PARADISE, Calif. - The hot summer is making life difficult and expensive for Camp Fire survivors in RVs and mobile homes.
"Extremely miserable," said Vicki Taylor when asked to describe what life is like for her in her RV.
"Sometimes I think I'm going to pass out," Taylor added, saying temperatures have been as high as 90 degrees inside her tiny living space, even with the air conditioning on.
"The refrigerators in RVs do not work terribly well," she went on to explain. "I'd buy milk...and within three to four days it was curdled."
So to keep temperatures inside the RV tolerable, and to keep her food from spoiling, Taylor purchased two small AC units and an extra refrigerator.
Before the Camp Fire, Taylor said her home was powered by solar during the summer months, which meant she paid next to nothing for power. But after moving into her RV, the cost of running the extra appliances to keep the space cool have added up.
"My jaw just about hit the floor when I saw that $400 PG&E bill," she said.
Taylor showed Action News Now the paperwork. One recent PG&E bill came out to $330. Another, for two months of usage, came out to over $700.
Our reporter Stephanie Lin reached out to PG&E to understand the charges.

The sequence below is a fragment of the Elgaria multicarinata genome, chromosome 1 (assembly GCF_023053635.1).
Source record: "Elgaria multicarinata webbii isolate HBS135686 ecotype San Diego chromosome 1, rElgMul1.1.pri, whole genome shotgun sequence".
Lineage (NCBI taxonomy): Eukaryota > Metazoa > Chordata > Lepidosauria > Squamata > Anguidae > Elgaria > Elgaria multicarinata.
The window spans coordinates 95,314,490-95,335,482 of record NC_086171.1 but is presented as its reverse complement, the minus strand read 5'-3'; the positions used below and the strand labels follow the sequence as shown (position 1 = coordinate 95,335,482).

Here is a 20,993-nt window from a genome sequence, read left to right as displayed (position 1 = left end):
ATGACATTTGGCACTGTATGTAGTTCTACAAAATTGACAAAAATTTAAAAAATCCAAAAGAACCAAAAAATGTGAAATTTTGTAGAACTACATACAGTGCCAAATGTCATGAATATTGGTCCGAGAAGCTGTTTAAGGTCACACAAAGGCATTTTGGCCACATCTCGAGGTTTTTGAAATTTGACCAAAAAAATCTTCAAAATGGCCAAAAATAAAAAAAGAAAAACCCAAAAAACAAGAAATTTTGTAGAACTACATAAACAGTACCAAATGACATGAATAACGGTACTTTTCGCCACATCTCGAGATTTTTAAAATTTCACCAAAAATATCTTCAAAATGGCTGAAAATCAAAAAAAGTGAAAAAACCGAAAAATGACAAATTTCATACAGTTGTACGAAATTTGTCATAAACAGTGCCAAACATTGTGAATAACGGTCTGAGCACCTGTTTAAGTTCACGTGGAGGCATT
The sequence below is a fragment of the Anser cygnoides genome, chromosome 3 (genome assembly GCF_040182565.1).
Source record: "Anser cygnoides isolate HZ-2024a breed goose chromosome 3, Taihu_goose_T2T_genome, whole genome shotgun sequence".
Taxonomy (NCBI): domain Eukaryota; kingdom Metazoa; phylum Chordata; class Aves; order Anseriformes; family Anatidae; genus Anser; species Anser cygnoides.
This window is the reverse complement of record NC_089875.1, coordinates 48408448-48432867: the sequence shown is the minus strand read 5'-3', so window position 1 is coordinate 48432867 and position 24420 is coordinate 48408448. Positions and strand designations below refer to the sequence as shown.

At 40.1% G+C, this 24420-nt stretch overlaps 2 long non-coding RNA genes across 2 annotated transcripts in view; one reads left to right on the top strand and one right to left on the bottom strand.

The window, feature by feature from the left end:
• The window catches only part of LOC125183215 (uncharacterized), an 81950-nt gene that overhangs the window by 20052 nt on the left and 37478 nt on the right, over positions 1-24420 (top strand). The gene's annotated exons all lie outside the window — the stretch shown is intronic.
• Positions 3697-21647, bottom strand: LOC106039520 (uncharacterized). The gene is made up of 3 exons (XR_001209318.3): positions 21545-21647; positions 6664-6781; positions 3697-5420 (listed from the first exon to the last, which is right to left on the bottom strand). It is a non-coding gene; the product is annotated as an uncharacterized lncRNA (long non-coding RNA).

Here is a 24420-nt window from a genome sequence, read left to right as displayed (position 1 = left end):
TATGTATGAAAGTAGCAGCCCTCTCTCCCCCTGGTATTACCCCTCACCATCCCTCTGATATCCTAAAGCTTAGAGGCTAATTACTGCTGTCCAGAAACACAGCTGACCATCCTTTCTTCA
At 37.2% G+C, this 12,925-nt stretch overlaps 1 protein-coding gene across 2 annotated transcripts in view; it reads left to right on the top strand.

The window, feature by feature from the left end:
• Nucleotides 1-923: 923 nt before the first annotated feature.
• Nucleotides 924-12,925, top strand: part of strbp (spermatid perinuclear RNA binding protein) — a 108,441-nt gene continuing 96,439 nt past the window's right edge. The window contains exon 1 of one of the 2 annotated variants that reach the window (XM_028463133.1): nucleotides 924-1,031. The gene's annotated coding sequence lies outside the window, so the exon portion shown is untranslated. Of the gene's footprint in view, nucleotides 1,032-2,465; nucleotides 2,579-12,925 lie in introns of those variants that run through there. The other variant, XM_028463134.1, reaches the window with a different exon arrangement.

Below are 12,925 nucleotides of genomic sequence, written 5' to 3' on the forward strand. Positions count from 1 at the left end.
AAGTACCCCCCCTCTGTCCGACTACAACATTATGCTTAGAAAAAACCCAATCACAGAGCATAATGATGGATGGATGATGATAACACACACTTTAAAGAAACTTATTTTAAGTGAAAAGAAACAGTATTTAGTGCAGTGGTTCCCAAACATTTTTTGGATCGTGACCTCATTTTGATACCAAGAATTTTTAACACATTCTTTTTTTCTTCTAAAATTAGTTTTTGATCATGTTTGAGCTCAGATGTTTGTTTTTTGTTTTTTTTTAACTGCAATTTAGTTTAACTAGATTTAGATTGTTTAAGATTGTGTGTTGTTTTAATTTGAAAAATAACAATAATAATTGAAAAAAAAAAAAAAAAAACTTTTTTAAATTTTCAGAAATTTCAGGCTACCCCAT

"At first glance, it looks like [the customer] is paying an exorbitant amount of money for their electricity bills. They are living in these hot RVs. What is your response to that?"
"We are always happy to help our customers find out which rate plan may work best for them," said Paul Moreno, PG&E spokesperson. "Give us a call, and if the current rate you are on doesn't work, you may be eligible for another rate."
Moreno went on to add that Taylor has two RVs set up on one account, and that energy consumption appeared to be double what one home would use year-round.
"I wouldn’t say it is a higher bill in this case," Moreno said. "RVs... are not built to the same standards [of California building codes] as structures, or as energy efficient."
Following Action News Now's outreach, PG&E said they would reach out to Taylor regarding her account to see if anything could be done in terms of adjusting her rates.
"We will reach out to her to look at her rates," Moreno said, "but based on her usage she is on the best rate possible at this point."
Taylor meanwhile, remained unconvinced PG&E could do much to help her.
"For one thing, they burned my house down, then they took away the solar, then they force me to live in [an RV]."
But she is willing to take the temporary heat, and the hit to her pocketbook, to continue living in the town she loves.
If you are struggling with the heat in an RV, you may consider positioning your home so it does not receive direct sunlight. PG&E recommends parking a mobile home under shade or finding a shade source to lower the temperatures inside.